The newly appointed New South Wales Premier, Dominic Perrottet is being criticised for expediting the process of bringing his out of its extended lockdown. It seems that many in the media think that one hundred plus days is not enough to “flatten-the-curve”. Perrottet though is being neither reckless with people’s health but doing what any responsible leader should.
Meanwhile, Alex Greenwich, the independent Member for Sydney, is currently championing a Euthanasia Bill (i.e. state-sanctioned suicide) in the NSW parliament. To introduce such legislation at the height of a worldwide pandemic in which the elderly are the most at risk, is stunning for its audacity. But such is the moral and political dissonance that we are currently witnessing.
Those who argue for doctor-assisted self-murder do so on the grounds of dignity and compassion. But unlike the response to COVID-19, the reality is anything but the case. In one of the best books on this particular subject, Assisted Suicide: The Liberal, Humanist Case Against Legalization, Kevin Yuill states:
Those who advocate allowing assisted suicide do so not out of compassion for the actual dying but out of fear that they might meet the same fate…Self-pity motivates campaigners to call for a change in the law, and not for an increase in compassionate acts by caring individuals – the real meaning of compassion.
Let me outline four ‘compassionate’ reasons, then, as to why the door should remain firmly shut on doctor-assisted suicide.
1 Who Do YouTrust?
The trust between a doctor and their patient is paramount. However, opening the door to euthanasia means that this relationship is fundamentally undermined, especially when people are at their most vulnerable. A profound shift in mindset takes place when a doctor goes from being a person’s ‘healer’ to their ‘executioner.’ As Dr Michael Gannon, President of the Australian Medical Association, has written recently: “Doctors should not be involved in interventions that have as their primary intention the ending of a person’s life”.
Ethicist Dr Scott Rae tells the story of speaking at a medical conference, and a physician said to him, “If the patient tells me to keep going, but the family member tells me to stop, I am going to stop because the patient is going to die and the family member is still going to be around to sue me.” Rae immediately responded, “I am so glad you’re not my physician, because now I know I couldn’t trust you.”
2 The Vulnerability of Mental Health
Tragically, 2,400 Australians commit suicide annually with 90% of those suffering from a mental illness, usually depression. The rates of depression are, according to Beyond Blue, “Four times higher among people with chronic pain and almost one in three Australian adults with severe pain have higher or very high levels of psychological distress.” Hence, seeing that a person who is suffering from a terminal illness is almost certainly going to be suffering from a mental illness, most likely depression, how can they be considered to be in a “sound mind,” especially in deciding to end their own lives?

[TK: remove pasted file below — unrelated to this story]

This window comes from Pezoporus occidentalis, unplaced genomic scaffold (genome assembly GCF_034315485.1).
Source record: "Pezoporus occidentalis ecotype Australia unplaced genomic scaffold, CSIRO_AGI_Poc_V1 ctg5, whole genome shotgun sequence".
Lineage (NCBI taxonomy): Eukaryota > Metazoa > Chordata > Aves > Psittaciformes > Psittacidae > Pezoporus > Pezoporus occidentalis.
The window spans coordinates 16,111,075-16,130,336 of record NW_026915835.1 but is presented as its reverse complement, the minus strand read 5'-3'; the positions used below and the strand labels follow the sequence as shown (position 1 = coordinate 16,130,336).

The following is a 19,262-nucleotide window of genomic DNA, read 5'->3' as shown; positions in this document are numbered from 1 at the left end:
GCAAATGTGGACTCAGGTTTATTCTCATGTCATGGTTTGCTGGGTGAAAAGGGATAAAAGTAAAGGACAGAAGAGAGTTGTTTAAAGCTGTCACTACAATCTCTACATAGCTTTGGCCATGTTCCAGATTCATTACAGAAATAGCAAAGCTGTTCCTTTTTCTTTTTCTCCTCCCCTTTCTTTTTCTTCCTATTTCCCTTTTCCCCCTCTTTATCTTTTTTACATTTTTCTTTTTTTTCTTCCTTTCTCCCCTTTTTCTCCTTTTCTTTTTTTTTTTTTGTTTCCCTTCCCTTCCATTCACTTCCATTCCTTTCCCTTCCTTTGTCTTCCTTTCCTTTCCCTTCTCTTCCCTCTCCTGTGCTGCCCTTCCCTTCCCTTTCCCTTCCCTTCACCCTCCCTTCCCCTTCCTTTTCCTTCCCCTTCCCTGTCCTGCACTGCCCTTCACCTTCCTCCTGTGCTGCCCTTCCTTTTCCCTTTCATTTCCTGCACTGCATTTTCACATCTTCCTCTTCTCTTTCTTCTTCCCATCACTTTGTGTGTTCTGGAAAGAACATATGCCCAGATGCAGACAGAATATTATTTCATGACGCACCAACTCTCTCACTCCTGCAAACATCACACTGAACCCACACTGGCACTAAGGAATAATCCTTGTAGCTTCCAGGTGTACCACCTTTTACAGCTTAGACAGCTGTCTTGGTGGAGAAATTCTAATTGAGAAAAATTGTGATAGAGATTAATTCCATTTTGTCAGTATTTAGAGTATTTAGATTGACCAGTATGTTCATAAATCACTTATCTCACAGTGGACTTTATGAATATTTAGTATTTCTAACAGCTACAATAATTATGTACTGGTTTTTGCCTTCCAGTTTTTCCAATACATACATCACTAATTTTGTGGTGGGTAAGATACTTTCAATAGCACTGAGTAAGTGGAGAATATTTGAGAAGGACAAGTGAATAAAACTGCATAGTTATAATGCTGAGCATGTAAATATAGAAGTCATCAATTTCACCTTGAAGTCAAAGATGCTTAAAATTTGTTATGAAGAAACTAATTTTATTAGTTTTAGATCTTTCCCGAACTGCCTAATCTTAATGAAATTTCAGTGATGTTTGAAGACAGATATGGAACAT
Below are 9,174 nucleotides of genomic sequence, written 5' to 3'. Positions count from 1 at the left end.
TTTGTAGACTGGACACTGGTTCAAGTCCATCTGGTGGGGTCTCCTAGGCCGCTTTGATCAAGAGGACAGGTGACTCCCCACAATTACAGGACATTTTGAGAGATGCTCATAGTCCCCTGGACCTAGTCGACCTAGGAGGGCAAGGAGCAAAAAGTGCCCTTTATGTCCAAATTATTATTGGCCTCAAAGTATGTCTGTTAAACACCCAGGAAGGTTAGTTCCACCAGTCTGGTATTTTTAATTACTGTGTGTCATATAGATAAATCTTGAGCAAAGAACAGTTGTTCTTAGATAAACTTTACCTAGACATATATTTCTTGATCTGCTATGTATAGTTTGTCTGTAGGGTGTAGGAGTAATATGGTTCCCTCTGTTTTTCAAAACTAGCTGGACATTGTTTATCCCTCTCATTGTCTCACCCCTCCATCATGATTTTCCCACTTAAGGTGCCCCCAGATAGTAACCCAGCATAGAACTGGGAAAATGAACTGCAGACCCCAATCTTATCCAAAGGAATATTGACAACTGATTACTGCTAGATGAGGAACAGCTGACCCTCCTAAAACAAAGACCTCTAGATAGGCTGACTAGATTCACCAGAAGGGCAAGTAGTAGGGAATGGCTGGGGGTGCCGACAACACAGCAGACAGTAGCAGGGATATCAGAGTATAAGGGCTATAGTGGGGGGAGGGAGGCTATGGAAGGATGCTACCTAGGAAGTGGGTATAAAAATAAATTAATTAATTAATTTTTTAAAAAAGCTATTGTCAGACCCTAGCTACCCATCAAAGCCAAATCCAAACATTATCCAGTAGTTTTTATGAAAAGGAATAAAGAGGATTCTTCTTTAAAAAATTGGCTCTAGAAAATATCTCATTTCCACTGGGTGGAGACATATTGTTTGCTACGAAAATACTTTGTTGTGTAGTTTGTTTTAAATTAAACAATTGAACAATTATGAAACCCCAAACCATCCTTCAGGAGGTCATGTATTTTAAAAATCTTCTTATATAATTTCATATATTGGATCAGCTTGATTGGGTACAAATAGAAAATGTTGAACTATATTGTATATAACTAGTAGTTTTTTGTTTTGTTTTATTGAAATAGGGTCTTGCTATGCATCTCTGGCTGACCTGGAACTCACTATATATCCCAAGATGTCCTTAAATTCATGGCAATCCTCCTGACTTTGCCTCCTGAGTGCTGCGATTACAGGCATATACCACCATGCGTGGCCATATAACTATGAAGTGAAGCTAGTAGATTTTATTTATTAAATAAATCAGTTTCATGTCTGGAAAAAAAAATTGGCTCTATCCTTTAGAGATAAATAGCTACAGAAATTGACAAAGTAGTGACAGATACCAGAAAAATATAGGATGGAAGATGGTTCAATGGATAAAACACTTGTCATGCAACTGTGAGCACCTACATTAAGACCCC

3 There’s Nothing Cheaper than Dead
One particular aspect that really needs to be addressed in this whole debate is the insidious influence of greed both at a state level and also at a more personal one. As far as the state is concerned, we face a looming problem as a society with an ageing population and a low natural birth rate. What this means is that at some point in the future the capacity of the state to pay for so many people in care will be exhausted. As many health insurance companies know only too well, there is nothing cheaper than dead.
On a more personal level, there will also be pressure on older Australians to end their lives. According to a recent survey of 1,000 Australians commissioned by Slater and Gordon, 26% of Gen Ys said that they would need to rely on an inheritance to pay off their mortgage. Unfortunately, most of us have seen how quickly relationships can sour when it comes to money. But what does the prospect of potentially receiving a large financial windfall do to the relationship with one’s own mum or dad? In our better moments, absolutely nothing, but in those darker times…well, there’s no limit to what the human heart can conceive, is there?
4 Your life is not your own
At the end of the day (or I should say, “our days”) the life we have been given is a gift, not a right. It is not ours to dispose of in any way we wish. The question then is not so much about dying with ‘dignity’ as it is with being humble enough to receive the love and support of those around us. Or ultimately, acknowledging that there is One who is greater than our ourselves and that we are not in control. As it says in the Bible: “Your eyes saw my unformed body; all the days ordained for me were written in your book before one of them came to be.” (Psalm 139:16)
Ultimately though, state-sanctioned suicide is a not just a religious issue, but a human one. As the former prime minister, Paul Keating, has previously stated:
The concerns I express are shared by people of any religion or no religion. In public life, it is the principles that matter. They define the norms and values of a society and in this case the principles concern our view of human life itself. It is a mistake for legislators to act on the deeply held emotional concerns of many when that involves crossing a threshold that will affect the entire society in perpetuity.
Unlike Perrottet and Keating—both of whom are Roman Catholic—Alex Greenwich doesn’t understand that life is worth protecting, especially when people are at their most vulnerable. In the light of COVID-19 and the threat to those who are elderly, you’d think that the mainstream media would also recognise that. But common sense isn’t as common as one would hope.
Mark Powell is Associate Pastor of Cornerstone Presbyterian Church, Strathfield.
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